Neely Tucker, writing in the Washington Post’s Style section, has produced a deeply misleading account of the Rush Limbaugh-Harry Reid letter flap. Mark Hemingway provides the details.
First, Tucker claims that Limbaugh called troops who are against the war in Iraq “phony soldiers.” Actually Limbaugh directed that phrase against those war critics who falsely claim to be soldiers. Second, Tucker sniffs that Limbaugh “decided he had been smeared.” But being accused of attacking real soldiers, as opposed to the phony ones he attacked, constitutes a smear by any reasonable account. If Tucker has decided to interpret Limbaugh’s statement as attacking anyone other than fake soldiers, he should quote Limbaugh’s statement in full, and make his case. Tucker doesn’t because he can’t make the case and, hey, he’s just writing for the Style section anyway. (No one but a hard-core liberal is likely to believe a report in the Post’s Style section that takes a pro-Democrat slant. The same may soon be true of the Post’s natiional and international news pages).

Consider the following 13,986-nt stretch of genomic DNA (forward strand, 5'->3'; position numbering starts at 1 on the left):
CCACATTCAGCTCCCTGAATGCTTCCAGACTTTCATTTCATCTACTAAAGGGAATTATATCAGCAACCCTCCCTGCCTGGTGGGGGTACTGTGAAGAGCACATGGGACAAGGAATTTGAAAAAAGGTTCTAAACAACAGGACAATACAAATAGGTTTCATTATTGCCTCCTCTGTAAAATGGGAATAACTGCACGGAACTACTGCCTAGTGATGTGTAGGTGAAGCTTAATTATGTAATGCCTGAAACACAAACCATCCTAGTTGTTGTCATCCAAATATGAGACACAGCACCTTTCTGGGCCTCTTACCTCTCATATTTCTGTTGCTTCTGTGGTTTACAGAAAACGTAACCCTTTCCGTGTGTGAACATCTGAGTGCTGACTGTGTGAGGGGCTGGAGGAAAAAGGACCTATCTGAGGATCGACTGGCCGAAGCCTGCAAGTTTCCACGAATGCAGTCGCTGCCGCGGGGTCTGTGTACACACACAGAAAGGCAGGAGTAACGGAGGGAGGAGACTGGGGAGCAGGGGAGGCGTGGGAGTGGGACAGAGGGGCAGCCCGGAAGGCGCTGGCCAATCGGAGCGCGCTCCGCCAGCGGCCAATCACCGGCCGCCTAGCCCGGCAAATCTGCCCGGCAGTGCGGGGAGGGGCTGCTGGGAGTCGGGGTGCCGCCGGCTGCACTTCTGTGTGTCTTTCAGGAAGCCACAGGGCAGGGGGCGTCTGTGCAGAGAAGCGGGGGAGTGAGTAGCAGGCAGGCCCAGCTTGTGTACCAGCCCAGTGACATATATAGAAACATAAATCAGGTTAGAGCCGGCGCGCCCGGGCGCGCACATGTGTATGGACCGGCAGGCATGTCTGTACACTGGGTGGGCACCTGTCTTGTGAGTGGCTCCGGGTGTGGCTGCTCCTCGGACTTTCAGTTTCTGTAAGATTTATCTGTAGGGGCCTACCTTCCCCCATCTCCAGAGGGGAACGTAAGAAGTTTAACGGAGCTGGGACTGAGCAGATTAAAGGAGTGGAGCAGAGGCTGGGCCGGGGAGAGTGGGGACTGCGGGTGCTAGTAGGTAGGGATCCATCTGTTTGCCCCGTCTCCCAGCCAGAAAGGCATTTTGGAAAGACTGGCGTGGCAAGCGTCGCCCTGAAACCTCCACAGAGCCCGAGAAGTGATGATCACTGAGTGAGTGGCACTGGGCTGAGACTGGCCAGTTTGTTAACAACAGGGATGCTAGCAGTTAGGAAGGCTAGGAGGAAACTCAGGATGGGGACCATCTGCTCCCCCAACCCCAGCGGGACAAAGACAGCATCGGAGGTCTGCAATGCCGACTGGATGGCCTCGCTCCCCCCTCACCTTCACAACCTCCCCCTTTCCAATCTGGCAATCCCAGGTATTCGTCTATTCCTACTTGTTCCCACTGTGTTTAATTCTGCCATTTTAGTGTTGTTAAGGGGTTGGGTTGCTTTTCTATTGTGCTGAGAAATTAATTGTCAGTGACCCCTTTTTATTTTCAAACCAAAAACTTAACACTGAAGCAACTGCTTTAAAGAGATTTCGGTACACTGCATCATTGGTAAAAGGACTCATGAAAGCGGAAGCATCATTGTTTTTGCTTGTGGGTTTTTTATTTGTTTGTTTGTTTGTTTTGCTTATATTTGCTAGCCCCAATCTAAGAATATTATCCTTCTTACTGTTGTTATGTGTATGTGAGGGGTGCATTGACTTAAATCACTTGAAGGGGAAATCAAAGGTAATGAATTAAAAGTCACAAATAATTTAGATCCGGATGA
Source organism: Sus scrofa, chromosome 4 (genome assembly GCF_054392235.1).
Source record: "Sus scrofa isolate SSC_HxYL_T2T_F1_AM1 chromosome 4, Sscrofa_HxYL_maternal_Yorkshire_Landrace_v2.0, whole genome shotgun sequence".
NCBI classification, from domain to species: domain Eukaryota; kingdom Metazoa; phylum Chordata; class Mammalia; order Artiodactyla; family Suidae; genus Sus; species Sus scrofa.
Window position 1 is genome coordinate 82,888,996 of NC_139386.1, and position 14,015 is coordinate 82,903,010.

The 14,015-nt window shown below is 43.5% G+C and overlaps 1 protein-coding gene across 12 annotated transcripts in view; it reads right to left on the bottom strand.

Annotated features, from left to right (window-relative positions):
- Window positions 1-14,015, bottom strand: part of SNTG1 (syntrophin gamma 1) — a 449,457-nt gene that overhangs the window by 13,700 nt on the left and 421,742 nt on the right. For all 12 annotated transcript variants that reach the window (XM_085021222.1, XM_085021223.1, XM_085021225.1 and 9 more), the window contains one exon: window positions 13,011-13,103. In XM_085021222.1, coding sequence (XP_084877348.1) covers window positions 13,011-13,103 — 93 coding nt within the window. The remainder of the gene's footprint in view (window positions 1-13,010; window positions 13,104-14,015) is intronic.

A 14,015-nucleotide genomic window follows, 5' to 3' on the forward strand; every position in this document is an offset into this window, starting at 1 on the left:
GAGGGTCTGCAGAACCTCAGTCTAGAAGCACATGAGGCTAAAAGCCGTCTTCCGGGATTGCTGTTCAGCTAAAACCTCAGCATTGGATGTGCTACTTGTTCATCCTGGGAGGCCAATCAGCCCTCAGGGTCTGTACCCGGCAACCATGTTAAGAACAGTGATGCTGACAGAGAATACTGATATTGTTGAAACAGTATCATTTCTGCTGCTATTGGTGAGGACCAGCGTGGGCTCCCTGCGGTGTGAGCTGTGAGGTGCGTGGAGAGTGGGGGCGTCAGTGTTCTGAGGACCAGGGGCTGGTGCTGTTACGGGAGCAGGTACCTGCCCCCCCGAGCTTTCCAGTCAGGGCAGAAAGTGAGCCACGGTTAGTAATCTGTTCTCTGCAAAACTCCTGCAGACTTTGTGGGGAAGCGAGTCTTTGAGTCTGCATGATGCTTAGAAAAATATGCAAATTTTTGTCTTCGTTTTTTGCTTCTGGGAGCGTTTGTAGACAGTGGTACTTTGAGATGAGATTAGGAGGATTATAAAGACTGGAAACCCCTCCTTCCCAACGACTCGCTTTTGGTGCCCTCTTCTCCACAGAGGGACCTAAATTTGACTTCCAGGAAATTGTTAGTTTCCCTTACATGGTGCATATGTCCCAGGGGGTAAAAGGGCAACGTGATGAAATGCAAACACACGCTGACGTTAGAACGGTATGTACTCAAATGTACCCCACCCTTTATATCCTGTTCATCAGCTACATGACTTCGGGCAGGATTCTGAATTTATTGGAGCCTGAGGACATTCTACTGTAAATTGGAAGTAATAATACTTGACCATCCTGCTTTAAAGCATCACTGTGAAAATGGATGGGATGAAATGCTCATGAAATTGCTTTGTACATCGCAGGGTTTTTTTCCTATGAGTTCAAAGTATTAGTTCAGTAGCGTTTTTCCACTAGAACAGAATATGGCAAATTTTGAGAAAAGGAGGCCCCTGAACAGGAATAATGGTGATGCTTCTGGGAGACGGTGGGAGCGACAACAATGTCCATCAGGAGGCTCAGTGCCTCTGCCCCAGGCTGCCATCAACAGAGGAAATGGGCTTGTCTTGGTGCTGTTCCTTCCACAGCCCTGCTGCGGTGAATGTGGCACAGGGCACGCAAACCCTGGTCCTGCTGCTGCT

Next, Tucker proclaims that, once Harry Reid and other Senate Democrats signed a letter protesting Limbaugh’s comments (as mischaracterized by Reid and company), “that should have been the end.” But if Limbaugh had ended it there, a contribution in excess of $4 million to the Marine Corps-Law Enforcement Foundation would not have been made. Even Harry Reid says that this contribution a good thing. Why does it bother Tucker?
The answer may reside in Tucker’s conclusion to the piece:
The foundation has awarded more than $27 million in scholarships to children of slain troops and law enforcement officers, Kallstrom [the head of the foundatino] said, as well as support money for disabled veterans and their families.
“But we’re not political at all,” he said.
Hemingway reads this as a suggestion by Tucker that the chairman of the charity is being disingenuous in stating that his group is not political. If that’s Tucker’s meaning, it explains why he thought the Limbaugh-Reid matter should have ended with Reid’s letter.
This is not the first time that Tucker has displayed a disregard for the facts. As we noted here, back in 2005 Tucker reported that a satirical version of “Sweet Home Alabama” had been performed at the annual Gridiron dinnner in Washington D.C. Tucker also described the audience’s reaction to the performance. The problem was that the skit, which was was supposed to be about Armstrong Williams accepting money from the Department of Education in connection with his support for No Child Left Behind, never took place. Tucker had been told that it would occur and simply invented the audience reaction. The Post had to correct this error, along with two others in the same story.
I don’t know about phony soldiers, but Tucker stakes a good claim to being a phony reporter.
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